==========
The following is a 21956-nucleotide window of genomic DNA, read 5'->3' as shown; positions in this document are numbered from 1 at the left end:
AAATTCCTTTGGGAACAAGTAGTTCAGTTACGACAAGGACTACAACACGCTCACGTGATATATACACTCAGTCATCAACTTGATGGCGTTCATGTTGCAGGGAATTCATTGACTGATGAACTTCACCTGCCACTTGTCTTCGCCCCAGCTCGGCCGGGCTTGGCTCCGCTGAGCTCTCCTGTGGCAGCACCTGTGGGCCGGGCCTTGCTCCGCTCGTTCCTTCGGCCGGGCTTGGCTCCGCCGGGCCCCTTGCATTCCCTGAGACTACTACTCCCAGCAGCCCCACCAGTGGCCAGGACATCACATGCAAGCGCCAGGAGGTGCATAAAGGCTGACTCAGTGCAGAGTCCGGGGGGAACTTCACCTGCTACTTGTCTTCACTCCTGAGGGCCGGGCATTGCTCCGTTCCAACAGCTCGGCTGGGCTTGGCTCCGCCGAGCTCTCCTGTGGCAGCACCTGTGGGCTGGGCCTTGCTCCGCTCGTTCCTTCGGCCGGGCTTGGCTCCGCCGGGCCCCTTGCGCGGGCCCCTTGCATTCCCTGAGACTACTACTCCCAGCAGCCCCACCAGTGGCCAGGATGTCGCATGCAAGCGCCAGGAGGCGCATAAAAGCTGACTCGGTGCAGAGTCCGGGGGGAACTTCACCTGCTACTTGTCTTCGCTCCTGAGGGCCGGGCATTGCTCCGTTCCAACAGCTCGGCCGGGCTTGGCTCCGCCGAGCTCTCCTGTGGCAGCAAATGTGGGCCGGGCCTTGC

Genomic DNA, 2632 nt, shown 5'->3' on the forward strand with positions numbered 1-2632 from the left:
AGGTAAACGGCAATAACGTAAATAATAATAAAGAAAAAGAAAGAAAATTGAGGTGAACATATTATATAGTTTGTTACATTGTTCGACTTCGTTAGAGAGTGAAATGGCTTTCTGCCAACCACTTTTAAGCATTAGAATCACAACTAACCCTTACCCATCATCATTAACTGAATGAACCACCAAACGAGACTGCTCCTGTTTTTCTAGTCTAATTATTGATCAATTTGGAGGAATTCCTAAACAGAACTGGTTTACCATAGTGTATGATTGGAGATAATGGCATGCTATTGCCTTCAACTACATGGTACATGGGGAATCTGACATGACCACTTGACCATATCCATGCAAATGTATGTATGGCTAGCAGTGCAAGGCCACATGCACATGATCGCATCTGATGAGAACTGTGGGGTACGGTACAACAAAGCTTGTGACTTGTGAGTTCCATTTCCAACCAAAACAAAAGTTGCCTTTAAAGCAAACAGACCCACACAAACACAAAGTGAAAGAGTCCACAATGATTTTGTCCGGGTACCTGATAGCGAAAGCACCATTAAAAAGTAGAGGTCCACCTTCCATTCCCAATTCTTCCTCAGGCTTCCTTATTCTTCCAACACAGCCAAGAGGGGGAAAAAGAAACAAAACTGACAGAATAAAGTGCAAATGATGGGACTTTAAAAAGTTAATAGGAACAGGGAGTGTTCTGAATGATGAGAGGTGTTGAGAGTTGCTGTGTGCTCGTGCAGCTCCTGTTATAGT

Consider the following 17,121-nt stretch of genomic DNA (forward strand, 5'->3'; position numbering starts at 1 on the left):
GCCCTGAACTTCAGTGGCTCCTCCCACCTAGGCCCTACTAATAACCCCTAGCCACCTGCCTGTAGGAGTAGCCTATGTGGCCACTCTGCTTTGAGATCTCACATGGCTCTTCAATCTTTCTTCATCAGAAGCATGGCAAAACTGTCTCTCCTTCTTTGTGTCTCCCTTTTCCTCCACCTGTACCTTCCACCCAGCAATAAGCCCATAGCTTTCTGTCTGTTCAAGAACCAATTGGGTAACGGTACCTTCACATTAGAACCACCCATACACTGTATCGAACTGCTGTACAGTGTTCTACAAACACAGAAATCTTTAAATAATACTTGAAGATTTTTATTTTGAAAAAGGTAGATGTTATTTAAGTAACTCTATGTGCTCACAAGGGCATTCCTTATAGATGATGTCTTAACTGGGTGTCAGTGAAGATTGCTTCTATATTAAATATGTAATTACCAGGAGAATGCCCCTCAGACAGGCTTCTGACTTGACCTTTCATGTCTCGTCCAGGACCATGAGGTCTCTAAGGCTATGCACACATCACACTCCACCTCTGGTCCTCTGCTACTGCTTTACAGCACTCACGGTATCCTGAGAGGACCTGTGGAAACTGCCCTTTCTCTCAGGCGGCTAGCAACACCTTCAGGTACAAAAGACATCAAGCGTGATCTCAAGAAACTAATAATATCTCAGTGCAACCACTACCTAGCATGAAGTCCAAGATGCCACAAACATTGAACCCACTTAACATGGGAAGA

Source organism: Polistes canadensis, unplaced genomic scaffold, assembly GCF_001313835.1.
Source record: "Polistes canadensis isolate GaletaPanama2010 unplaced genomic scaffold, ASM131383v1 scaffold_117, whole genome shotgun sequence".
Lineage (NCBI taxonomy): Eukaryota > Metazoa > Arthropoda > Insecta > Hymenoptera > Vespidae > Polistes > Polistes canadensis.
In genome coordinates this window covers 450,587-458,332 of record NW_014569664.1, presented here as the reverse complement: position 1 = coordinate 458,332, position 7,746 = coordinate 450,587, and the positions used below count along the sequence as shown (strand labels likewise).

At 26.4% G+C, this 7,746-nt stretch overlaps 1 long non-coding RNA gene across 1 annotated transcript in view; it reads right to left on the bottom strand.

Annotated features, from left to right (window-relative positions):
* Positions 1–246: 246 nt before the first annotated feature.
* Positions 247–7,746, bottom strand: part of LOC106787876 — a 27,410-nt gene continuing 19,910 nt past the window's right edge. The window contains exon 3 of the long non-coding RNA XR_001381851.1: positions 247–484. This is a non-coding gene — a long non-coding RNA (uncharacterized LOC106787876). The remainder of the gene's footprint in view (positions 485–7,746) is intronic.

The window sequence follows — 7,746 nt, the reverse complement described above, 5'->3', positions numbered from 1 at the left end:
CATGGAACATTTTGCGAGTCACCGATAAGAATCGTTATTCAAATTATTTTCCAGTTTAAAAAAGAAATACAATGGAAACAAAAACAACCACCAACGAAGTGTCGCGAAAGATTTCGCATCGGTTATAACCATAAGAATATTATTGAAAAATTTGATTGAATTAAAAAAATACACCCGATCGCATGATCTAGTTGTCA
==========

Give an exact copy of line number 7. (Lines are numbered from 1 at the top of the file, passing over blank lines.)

Source organism: Polistes canadensis, unplaced genomic scaffold, assembly GCF_001313835.1.